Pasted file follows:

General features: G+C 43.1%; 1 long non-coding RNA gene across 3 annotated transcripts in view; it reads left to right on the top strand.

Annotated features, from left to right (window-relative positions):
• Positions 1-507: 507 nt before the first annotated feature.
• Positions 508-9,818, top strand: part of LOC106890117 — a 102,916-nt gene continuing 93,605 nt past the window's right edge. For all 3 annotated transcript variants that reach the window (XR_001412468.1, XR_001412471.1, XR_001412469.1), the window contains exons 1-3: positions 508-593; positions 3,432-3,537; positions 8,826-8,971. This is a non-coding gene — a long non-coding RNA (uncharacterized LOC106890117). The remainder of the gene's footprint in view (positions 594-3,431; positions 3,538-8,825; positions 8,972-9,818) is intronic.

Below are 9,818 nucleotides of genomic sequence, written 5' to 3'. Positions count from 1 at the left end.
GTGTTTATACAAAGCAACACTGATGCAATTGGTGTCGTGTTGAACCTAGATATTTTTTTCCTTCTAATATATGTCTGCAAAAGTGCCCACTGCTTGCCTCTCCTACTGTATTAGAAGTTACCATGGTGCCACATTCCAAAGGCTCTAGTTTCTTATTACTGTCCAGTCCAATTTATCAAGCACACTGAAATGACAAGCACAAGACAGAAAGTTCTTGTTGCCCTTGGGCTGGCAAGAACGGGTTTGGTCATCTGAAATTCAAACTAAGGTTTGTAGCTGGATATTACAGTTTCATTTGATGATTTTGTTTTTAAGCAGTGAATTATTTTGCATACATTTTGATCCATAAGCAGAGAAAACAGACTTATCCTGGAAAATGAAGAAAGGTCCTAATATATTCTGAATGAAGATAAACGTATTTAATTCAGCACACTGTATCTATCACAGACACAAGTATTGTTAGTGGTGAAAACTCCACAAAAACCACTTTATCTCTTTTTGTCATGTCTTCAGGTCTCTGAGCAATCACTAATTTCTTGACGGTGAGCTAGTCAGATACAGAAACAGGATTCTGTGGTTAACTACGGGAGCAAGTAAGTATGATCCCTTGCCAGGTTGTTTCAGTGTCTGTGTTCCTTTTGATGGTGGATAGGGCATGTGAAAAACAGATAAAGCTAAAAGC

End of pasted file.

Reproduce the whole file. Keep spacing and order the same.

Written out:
General features: G+C 43.1%; 1 long non-coding RNA gene across 3 annotated transcripts in view; it reads left to right on the top strand.

Annotated features, from left to right (window-relative positions):
• Positions 1-507: 507 nt before the first annotated feature.
• Positions 508-9,818, top strand: part of LOC106890117 — a 102,916-nt gene continuing 93,605 nt past the window's right edge. For all 3 annotated transcript variants that reach the window (XR_001412468.1, XR_001412471.1, XR_001412469.1), the window contains exons 1-3: positions 508-593; positions 3,432-3,537; positions 8,826-8,971. This is a non-coding gene — a long non-coding RNA (uncharacterized LOC106890117). The remainder of the gene's footprint in view (positions 594-3,431; positions 3,538-8,825; positions 8,972-9,818) is intronic.

Below are 9,818 nucleotides of genomic sequence, written 5' to 3'. Positions count from 1 at the left end.
GTGTTTATACAAAGCAACACTGATGCAATTGGTGTCGTGTTGAACCTAGATATTTTTTTCCTTCTAATATATGTCTGCAAAAGTGCCCACTGCTTGCCTCTCCTACTGTATTAGAAGTTACCATGGTGCCACATTCCAAAGGCTCTAGTTTCTTATTACTGTCCAGTCCAATTTATCAAGCACACTGAAATGACAAGCACAAGACAGAAAGTTCTTGTTGCCCTTGGGCTGGCAAGAACGGGTTTGGTCATCTGAAATTCAAACTAAGGTTTGTAGCTGGATATTACAGTTTCATTTGATGATTTTGTTTTTAAGCAGTGAATTATTTTGCATACATTTTGATCCATAAGCAGAGAAAACAGACTTATCCTGGAAAATGAAGAAAGGTCCTAATATATTCTGAATGAAGATAAACGTATTTAATTCAGCACACTGTATCTATCACAGACACAAGTATTGTTAGTGGTGAAAACTCCACAAAAACCACTTTATCTCTTTTTGTCATGTCTTCAGGTCTCTGAGCAATCACTAATTTCTTGACGGTGAGCTAGTCAGATACAGAAACAGGATTCTGTGGTTAACTACGGGAGCAAGTAAGTATGATCCCTTGCCAGGTTGTTTCAGTGTCTGTGTTCCTTTTGATGGTGGATAGGGCATGTGAAAAACAGATAAAGCTAAAAGC